Zhang Sanfeng—Founder of Tai Chi Chuan

He is considered the founder of Tai Chi Chuan or Tai chi boxing—an internal martial arts style.

Zhang Sanfeng—the man himself—was claimed to have written that, "in every movement, every part of the body must be light, agile, and connected in a sequence. The postures continuous, the movement rooted in the feet, released through the legs, focused on the waist, and expressed with the fingers."

One story has it that Zhang saw a bird of prey attacking a snake. He noticed how the snake defended itself by keeping still and alert, before counter-attacking and killing the bird.

With his knowledge of Taoism and Shaolin kung fu, an external or hard fighting style, Zhang was inspired to create a new martial art based on softness and yielding.

Many details of Zhang's life remain unclear. Much of what has been written about him varies according to different sources.

Zhang was a legendary Chinese Taoist priest, believed to have lived for about 200 hundred years. Although the date of his death is unclear, it's said he lived from 1247 to 1447 AD. If this were the case, then Zhang would have lived during the Song, Yuan, and Ming Dynasties.

According to one tradition, Zhang was born near Longhu Shan or Dragon Tiger Mountain in southeast China's Jiangxi Province. This is one of the Four Sacred Mountains of Taoism.

One story has it that Zhang had a childhood illness and lost his eyesight. His father took him to the nearby Taoist temple and within a week Zhang regained his eyesight. The Taoist priest then took Zhang as a disciple and taught him writing and martial arts.

Zhang's father hoped that his son would sit for the state examination for a career in the government. But Zhang was not interested. He had no interest in fame or wealth.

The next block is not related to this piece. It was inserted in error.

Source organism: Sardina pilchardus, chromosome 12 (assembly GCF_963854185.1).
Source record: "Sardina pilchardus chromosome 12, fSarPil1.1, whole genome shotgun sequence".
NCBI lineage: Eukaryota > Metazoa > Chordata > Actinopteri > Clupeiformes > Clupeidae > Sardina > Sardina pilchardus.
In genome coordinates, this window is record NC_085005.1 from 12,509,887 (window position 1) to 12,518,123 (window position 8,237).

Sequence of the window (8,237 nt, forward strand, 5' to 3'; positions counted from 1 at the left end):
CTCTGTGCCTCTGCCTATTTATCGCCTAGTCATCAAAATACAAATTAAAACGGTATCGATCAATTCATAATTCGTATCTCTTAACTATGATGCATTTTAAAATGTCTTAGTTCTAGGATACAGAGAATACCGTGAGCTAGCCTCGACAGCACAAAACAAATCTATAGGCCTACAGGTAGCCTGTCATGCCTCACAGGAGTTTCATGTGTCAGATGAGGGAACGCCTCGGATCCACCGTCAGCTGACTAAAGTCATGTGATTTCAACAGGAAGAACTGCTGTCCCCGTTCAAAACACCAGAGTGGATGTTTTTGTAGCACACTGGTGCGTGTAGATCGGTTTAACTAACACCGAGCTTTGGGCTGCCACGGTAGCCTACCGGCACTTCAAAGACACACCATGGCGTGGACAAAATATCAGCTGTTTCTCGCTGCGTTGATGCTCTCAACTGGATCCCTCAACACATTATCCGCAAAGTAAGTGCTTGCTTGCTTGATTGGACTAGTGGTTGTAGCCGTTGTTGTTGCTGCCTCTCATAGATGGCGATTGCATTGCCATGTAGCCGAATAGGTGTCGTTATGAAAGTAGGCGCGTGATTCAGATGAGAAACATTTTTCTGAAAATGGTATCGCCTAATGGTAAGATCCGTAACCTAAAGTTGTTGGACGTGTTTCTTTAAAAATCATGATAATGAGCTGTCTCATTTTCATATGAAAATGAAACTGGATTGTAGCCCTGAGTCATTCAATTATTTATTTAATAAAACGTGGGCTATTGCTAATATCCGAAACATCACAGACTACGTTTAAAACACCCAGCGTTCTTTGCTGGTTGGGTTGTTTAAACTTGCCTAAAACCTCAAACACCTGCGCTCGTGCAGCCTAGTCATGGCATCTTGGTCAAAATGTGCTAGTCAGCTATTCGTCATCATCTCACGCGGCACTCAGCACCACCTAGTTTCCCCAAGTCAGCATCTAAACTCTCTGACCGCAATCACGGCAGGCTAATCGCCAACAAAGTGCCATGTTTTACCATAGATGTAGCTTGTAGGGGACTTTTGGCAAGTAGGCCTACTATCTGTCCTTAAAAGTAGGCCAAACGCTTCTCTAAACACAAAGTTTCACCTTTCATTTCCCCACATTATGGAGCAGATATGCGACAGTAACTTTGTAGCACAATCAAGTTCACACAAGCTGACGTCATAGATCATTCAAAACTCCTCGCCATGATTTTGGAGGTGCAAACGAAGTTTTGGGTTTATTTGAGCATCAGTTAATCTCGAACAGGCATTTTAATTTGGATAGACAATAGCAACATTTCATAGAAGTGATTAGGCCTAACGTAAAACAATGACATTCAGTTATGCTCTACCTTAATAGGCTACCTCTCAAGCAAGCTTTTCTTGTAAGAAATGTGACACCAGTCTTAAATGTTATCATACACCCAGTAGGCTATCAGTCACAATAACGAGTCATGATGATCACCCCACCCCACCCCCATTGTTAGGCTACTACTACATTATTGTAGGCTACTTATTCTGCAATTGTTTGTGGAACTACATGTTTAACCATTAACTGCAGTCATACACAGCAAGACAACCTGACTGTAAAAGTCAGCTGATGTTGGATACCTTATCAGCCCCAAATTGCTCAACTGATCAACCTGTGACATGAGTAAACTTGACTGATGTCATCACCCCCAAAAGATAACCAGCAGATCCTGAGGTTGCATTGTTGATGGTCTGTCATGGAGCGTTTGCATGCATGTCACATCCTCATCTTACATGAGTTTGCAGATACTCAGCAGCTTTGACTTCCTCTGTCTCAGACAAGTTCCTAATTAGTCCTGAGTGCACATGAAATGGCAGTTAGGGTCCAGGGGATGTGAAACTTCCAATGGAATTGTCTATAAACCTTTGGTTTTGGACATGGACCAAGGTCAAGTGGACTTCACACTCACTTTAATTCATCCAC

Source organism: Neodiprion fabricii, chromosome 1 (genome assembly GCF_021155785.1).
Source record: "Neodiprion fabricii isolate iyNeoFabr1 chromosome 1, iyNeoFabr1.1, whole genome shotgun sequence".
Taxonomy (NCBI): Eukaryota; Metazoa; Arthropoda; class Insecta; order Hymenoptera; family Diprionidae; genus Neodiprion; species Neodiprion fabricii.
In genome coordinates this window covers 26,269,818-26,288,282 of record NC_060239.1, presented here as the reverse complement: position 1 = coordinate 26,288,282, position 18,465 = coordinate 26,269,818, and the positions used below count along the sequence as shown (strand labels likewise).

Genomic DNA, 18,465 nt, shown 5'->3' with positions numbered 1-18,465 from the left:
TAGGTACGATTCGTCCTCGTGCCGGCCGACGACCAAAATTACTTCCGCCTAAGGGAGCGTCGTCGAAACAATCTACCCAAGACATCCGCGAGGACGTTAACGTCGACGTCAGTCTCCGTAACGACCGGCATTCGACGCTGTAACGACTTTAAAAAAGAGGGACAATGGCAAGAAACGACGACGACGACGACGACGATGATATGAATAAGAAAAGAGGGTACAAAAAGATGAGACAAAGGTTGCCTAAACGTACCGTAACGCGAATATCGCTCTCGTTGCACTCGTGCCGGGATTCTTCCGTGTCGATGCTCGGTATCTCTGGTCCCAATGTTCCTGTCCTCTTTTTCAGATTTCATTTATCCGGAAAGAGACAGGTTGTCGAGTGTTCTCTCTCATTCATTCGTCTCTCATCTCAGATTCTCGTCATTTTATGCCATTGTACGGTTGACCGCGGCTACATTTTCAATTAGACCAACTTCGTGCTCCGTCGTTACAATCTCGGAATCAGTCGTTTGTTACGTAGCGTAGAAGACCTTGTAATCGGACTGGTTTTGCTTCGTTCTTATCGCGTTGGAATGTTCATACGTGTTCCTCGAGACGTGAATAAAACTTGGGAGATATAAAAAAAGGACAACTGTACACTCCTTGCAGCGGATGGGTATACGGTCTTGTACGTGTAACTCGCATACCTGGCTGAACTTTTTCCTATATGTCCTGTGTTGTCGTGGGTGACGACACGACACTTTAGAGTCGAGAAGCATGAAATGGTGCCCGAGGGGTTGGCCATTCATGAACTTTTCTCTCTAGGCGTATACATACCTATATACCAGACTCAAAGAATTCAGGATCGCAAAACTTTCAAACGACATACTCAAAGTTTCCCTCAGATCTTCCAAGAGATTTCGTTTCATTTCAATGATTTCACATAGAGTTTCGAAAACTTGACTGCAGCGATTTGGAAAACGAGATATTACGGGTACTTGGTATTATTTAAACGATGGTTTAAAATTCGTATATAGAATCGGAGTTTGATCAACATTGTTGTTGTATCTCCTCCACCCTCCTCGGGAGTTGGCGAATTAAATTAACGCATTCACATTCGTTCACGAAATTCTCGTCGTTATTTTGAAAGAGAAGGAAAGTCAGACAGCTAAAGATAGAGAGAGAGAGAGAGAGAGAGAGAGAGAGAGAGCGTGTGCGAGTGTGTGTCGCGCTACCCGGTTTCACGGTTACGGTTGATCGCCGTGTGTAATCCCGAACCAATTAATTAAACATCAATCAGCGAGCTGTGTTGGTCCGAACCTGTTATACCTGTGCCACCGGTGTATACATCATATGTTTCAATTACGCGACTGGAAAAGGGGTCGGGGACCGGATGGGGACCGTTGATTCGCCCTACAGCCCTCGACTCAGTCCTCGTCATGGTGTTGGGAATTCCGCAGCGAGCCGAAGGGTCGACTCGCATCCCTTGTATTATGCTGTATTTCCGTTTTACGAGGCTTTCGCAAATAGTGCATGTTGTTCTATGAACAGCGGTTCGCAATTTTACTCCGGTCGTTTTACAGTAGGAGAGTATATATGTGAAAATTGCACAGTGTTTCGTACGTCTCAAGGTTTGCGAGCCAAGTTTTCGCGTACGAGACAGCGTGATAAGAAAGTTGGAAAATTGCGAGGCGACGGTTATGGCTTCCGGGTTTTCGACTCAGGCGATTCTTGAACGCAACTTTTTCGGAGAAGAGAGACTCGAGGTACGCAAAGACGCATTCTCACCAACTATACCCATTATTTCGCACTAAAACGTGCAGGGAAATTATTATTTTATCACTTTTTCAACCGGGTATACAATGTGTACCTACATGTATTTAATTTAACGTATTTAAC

It was said that Zhang turned down an official position, gave away his property to his family, and then traveled around China. He went to live at Mount Hua before settling at Wudang Mountains, where they are many Taoist monasteries.

Two Ming Dynasty emperors each ordered a huge stone tablet erected on Wudang Mountains to honor Zhang as a Taoist saint. Zhang is believed to be a Xian (仙)—a Taoist term for an immortal or an enlightened person.

Zhang's boxing art was passed down through the generations, most notably in the Chen village where it evolved into the Chen style of tai chi. Other martial artists who learned from masters in the Chen village, then created their own systems, and the art split into five family styles: Chen, Yang, Wu, Sun, and Hao. These styles—plus a variety of modern styles—are now practiced by millions across the world.

Yet the original movements and theories of Zhang's boxing art are now lost.

By Margaret Trey, PhD.
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Added on May 7th, 2018
Last updated: August 2nd, 2018